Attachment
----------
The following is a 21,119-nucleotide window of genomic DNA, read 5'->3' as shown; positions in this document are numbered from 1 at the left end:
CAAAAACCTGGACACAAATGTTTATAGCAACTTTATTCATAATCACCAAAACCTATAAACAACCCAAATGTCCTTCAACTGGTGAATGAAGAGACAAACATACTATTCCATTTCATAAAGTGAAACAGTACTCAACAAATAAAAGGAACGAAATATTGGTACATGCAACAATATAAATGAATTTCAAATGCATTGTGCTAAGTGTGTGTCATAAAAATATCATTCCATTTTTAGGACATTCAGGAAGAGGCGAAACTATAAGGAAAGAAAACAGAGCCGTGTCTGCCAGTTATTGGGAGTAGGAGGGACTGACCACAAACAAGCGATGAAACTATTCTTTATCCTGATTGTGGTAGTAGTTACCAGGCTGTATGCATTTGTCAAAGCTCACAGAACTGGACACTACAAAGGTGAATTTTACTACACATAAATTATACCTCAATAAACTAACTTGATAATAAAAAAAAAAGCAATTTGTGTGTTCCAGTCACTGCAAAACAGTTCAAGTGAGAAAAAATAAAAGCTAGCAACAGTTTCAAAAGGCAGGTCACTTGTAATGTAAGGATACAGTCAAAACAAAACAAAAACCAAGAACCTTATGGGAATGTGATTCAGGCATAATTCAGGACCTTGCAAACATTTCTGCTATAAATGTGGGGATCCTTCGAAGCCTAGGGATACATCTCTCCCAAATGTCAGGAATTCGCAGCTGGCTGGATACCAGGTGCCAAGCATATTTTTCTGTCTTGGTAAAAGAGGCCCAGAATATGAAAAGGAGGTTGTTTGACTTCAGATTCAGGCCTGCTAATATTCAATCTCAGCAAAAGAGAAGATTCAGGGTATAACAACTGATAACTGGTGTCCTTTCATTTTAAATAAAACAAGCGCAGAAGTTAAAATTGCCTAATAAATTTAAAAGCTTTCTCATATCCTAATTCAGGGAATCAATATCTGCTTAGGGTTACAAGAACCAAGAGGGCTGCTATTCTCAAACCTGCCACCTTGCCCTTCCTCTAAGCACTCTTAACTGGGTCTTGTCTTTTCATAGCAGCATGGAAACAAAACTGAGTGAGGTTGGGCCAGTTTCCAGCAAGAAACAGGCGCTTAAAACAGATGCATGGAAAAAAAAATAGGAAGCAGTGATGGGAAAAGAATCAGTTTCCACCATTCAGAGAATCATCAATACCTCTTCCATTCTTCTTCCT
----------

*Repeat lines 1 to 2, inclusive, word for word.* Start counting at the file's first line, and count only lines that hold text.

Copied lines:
The following is a 21,119-nucleotide window of genomic DNA, read 5'->3' as shown; positions in this document are numbered from 1 at the left end:
CAAAAACCTGGACACAAATGTTTATAGCAACTTTATTCATAATCACCAAAACCTATAAACAACCCAAATGTCCTTCAACTGGTGAATGAAGAGACAAACATACTATTCCATTTCATAAAGTGAAACAGTACTCAACAAATAAAAGGAACGAAATATTGGTACATGCAACAATATAAATGAATTTCAAATGCATTGTGCTAAGTGTGTGTCATAAAAATATCATTCCATTTTTAGGACATTCAGGAAGAGGCGAAACTATAAGGAAAGAAAACAGAGCCGTGTCTGCCAGTTATTGGGAGTAGGAGGGACTGACCACAAACAAGCGATGAAACTATTCTTTATCCTGATTGTGGTAGTAGTTACCAGGCTGTATGCATTTGTCAAAGCTCACAGAACTGGACACTACAAAGGTGAATTTTACTACACATAAATTATACCTCAATAAACTAACTTGATAATAAAAAAAAAAGCAATTTGTGTGTTCCAGTCACTGCAAAACAGTTCAAGTGAGAAAAAATAAAAGCTAGCAACAGTTTCAAAAGGCAGGTCACTTGTAATGTAAGGATACAGTCAAAACAAAACAAAAACCAAGAACCTTATGGGAATGTGATTCAGGCATAATTCAGGACCTTGCAAACATTTCTGCTATAAATGTGGGGATCCTTCGAAGCCTAGGGATACATCTCTCCCAAATGTCAGGAATTCGCAGCTGGCTGGATACCAGGTGCCAAGCATATTTTTCTGTCTTGGTAAAAGAGGCCCAGAATATGAAAAGGAGGTTGTTTGACTTCAGATTCAGGCCTGCTAATATTCAATCTCAGCAAAAGAGAAGATTCAGGGTATAACAACTGATAACTGGTGTCCTTTCATTTTAAATAAAACAAGCGCAGAAGTTAAAATTGCCTAATAAATTTAAAAGCTTTCTCATATCCTAATTCAGGGAATCAATATCTGCTTAGGGTTACAAGAACCAAGAGGGCTGCTATTCTCAAACCTGCCACCTTGCCCTTCCTCTAAGCACTCTTAACTGGGTCTTGTCTTTTCATAGCAGCATGGAAACAAAACTGAGTGAGGTTGGGCCAGTTTCCAGCAAGAAACAGGCGCTTAAAACAGATGCATGGAAAAAAAAATAGGAAGCAGTGATGGGAAAAGAATCAGTTTCCACCATTCAGAGAATCATCAATACCTCTTCCATTCTTCTTCCT